US-based financial compass Standard & Poor’s says it has revised its outlook on Brazil’s sovereign credit rating to “positive” from “stable,” citing the prospect for steady, long-term economic growth.
“The positive outlook reflects Brazil’s strengthening prospects for steady, long-term GDP growth, along with modest current account and fiscal deficits that should gradually reduce the country’s vulnerability to negative external shocks,” S&P said
The more bullish view comes as a number of South American nations – including Chile, Peru and Colombia – have been praised by ratings agencies for more than a year as they were less affected by the global economic slowdown than nations with more developed economies.
Robust economic growth in Brazil underscores the importance of emerging markets as the developed world struggles with a sluggish rebound from the global economic slowdown. The pace of growth in Brazil moderated a bit later in 2010 compared to expansion seen earlier last year, when government tax breaks on consumer goods sparked demand.
The country’s long-term foreign currency sovereign credit rating currently stands at BBB-, the lowest investment-grade rating. S&P raised Brazil’s currency rating out of junk in 2008.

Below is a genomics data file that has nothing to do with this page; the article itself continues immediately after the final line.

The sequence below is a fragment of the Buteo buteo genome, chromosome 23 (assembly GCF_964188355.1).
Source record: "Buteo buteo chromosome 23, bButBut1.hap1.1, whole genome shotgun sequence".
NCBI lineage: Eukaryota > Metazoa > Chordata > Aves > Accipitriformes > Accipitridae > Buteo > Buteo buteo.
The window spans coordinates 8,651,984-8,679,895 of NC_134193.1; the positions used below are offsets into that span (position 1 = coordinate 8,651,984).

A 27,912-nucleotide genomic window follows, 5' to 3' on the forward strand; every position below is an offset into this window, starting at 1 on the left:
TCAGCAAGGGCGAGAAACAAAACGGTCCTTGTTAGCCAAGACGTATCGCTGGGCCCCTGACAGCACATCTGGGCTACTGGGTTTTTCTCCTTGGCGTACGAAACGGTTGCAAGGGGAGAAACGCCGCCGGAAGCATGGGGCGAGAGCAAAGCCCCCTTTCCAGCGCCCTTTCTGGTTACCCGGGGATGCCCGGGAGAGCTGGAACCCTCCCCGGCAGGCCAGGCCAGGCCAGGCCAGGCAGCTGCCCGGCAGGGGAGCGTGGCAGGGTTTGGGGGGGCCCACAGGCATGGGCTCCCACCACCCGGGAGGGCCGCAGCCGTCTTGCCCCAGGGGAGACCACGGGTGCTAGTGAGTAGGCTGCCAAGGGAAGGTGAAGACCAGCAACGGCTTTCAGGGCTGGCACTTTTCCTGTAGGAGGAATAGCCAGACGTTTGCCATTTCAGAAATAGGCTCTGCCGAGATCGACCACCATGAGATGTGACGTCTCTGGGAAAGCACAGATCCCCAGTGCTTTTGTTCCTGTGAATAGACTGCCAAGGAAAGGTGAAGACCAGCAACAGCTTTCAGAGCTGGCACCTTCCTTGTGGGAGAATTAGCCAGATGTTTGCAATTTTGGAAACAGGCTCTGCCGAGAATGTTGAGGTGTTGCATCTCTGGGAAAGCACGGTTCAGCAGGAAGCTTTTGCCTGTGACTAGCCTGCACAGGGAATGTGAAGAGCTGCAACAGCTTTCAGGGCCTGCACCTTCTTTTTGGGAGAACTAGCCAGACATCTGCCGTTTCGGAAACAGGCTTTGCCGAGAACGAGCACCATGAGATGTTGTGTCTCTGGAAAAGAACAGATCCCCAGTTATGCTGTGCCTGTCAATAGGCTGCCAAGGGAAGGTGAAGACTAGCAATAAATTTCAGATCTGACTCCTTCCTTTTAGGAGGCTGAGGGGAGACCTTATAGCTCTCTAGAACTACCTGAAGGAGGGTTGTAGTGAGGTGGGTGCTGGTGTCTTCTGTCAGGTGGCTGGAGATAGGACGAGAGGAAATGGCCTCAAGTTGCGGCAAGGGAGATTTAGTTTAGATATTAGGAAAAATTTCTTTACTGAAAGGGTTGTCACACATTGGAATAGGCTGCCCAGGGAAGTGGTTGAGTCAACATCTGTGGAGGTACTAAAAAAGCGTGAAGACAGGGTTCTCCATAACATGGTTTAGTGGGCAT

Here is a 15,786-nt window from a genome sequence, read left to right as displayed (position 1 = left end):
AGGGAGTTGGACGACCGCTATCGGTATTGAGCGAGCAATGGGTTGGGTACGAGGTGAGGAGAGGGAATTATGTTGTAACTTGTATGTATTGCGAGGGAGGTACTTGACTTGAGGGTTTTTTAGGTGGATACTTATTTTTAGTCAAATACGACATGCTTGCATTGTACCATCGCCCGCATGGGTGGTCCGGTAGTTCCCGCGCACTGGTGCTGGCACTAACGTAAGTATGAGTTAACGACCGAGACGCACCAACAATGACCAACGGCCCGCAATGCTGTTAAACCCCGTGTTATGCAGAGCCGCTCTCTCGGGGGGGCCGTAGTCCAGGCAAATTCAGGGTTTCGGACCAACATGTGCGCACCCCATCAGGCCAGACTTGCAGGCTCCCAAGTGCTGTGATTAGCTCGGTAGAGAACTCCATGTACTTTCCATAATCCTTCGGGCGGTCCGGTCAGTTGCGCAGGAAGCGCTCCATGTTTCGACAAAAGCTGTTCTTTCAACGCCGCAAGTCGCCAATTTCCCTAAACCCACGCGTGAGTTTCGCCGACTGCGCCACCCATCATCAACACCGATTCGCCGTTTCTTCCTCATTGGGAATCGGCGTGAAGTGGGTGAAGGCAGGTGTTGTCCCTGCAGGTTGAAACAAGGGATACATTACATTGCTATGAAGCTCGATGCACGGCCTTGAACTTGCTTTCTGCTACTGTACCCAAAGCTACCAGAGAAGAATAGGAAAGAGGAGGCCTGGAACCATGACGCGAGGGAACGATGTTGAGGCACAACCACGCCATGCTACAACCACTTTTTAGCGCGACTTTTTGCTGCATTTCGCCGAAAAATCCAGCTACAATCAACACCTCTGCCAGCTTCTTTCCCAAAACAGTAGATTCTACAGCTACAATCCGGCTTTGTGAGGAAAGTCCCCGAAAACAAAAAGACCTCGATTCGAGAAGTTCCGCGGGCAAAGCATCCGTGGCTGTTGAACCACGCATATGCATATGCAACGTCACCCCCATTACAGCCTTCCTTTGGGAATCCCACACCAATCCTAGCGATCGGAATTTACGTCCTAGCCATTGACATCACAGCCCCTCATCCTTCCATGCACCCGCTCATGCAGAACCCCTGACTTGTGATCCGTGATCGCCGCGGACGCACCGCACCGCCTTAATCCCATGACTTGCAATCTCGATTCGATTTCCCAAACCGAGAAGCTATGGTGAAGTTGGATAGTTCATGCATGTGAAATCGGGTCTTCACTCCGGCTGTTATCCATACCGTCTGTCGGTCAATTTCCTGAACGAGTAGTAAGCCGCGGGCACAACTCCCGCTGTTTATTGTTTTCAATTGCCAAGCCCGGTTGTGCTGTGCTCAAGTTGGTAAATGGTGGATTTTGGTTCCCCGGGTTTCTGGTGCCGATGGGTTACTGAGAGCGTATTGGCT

S&P also praised Brazil’s recent steps to contain short-term inflation pressures which it said demonstrated the government’s commitment to contain macroeconomic risks.
Bank of America
Bank of America is expanding in Brazil with a new commercial banking license that will allow that US financial institution to take deposits and offer cash-management services to corporate clients in the country.
The license will give the largest US bank a competitive edge in one of the world’s fastest-growing economies and financial markets.
Brazilian issuers sold a record 290.7 billion reais (US$ 180 billion) in stocks and fixed-income instruments in 2010, compared with 107.2 billion reais the previous year, according to investment-banking association Anbima.
The license will also permit the Charlotte, North Carolina-based bank to manage customers’ day-to-day cash needs.
Brazil’s economy, which has experienced boom-and-bust cycles of inflation, currency devaluations and interest-rate swings since the end of military government in 1985 is back on track and growing sustainedly.
Latin America’s largest economy GDP expanded 7.5% last year, the most in two decades, compared with 2.8% in the U.S. and 1.3% in the U.K., according to the IMF. Unemployment is at record lows and credit at all-time highs.
“If we need to do a short-term bridge in real to help one of our clients acquire another client, we will now be able to do that,” said Mauricio Tancredi, Bank of America head of corporate banking for Brazil.
In the past, Bank of America could only do that “through off-shore funding now we will have both alternatives. We will definitely be more competitive”.